Today we review the second generation Moto 360 for the year 2015. This is a follow-up to a winning design from Motorola for the year 2014, they being the first creators of a “round” watch for the Android Wear platform. This time around, their design becomes ever-so-slightly more traditional. This time the device has arms (or lugs, if you prefer), and can be custom-ordered like its Moto X smartphone brethren. There’s also two different “Designed for Men” models and one “Designed for Women” model for whatever reason.
The model we have is the 42mm Moto 360 with 34.8mm display diameter, the same size watch as the “Designed for Women” model. There’s also a 46mm model in the “Designed for Men” category whose face is the same size as the first Moto 360 at 39.624mm.
NOTE: An earlier version of this review erroneously listed some display sizes as watch sizes. Both sizes have been added now for clarity. Thank you NBMTX for pointing this out!
The display on the Moto 360 (2015)’s 42mm model is smaller than the sold Moto 360 from 2014, but still not as small as the LG Watch Urbane or the LG G Watch R, both of which come in at 33.02mm for display size with a watch size of 46.4mm.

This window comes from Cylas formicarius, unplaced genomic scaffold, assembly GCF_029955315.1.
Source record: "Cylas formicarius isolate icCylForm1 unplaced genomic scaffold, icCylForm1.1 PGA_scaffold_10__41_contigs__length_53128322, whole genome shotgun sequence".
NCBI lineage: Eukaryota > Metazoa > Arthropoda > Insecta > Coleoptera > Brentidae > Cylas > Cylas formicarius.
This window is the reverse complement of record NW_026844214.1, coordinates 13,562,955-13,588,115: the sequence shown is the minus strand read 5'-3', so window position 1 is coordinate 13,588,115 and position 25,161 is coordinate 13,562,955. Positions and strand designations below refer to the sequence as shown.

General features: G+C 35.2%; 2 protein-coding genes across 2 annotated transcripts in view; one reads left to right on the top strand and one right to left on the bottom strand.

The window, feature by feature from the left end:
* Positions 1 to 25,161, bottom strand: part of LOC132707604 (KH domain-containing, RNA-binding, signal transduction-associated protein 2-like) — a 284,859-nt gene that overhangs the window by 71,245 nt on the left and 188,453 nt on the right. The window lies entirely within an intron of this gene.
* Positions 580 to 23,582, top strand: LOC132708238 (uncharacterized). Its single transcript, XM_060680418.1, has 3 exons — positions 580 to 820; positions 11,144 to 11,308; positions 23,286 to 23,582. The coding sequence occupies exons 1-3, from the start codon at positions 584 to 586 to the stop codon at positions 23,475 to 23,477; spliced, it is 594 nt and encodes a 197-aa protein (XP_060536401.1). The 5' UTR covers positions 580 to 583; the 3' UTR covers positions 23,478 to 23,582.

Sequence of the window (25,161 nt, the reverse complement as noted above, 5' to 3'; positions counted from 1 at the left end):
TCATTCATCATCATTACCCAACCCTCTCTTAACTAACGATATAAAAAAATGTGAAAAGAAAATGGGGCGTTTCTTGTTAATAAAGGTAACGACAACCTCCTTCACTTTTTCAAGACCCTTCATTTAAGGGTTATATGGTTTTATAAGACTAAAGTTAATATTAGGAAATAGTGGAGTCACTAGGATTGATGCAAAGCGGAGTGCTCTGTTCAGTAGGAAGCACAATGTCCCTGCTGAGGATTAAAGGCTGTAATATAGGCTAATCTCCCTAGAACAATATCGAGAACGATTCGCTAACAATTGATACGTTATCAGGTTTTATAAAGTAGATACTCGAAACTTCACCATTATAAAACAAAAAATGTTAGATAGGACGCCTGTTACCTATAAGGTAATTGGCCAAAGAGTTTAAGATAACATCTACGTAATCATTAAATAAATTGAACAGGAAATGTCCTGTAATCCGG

Then there’s the exceedingly similar Huawei Watch, a device that sizes in at 42mm with a display at 35.56mm, but whose case has many of the same cues as this year’s Moto 360. Don’t be fooled by the placement of the single hardware button – these two devices are very different when you get up close and personal with them. Have a peek at our Moto 360 (2015) vs Huawei Watch hands-on for more photos and detail.
While one of the most major differentiating factors in a traditional watch is its face, with a smartwatch it’s a whole different ball game.
Here you can argue over pixels – but unless you’re comparing this smartwatch to the far less sharp Pebble Time Round, the difference between smartwatch pixel densities is negligible.
The Moto 360 (2015) runs the newest version of Android Wear, the same platform you’ll find on the LG G Watch Urbane and the Huawei Watch – but markedly different from what you’ll find on the Samsung Gear S2.
The Samsung Gear S2 sizes in at 42mm with a 30.48mm display, the smallest display in the whole collection of round-faced smartwatches on the market this year. The Samsung Gear S2 runs Tizen – an entirely different operating system – certainly one we’ll be taking a closer look at when the device is released later this year.
Because the Moto 360 (2015) runs Android Wear, it has access to thousands of watch faces, with more being developed and released every day. If you want to know all about Android Wear.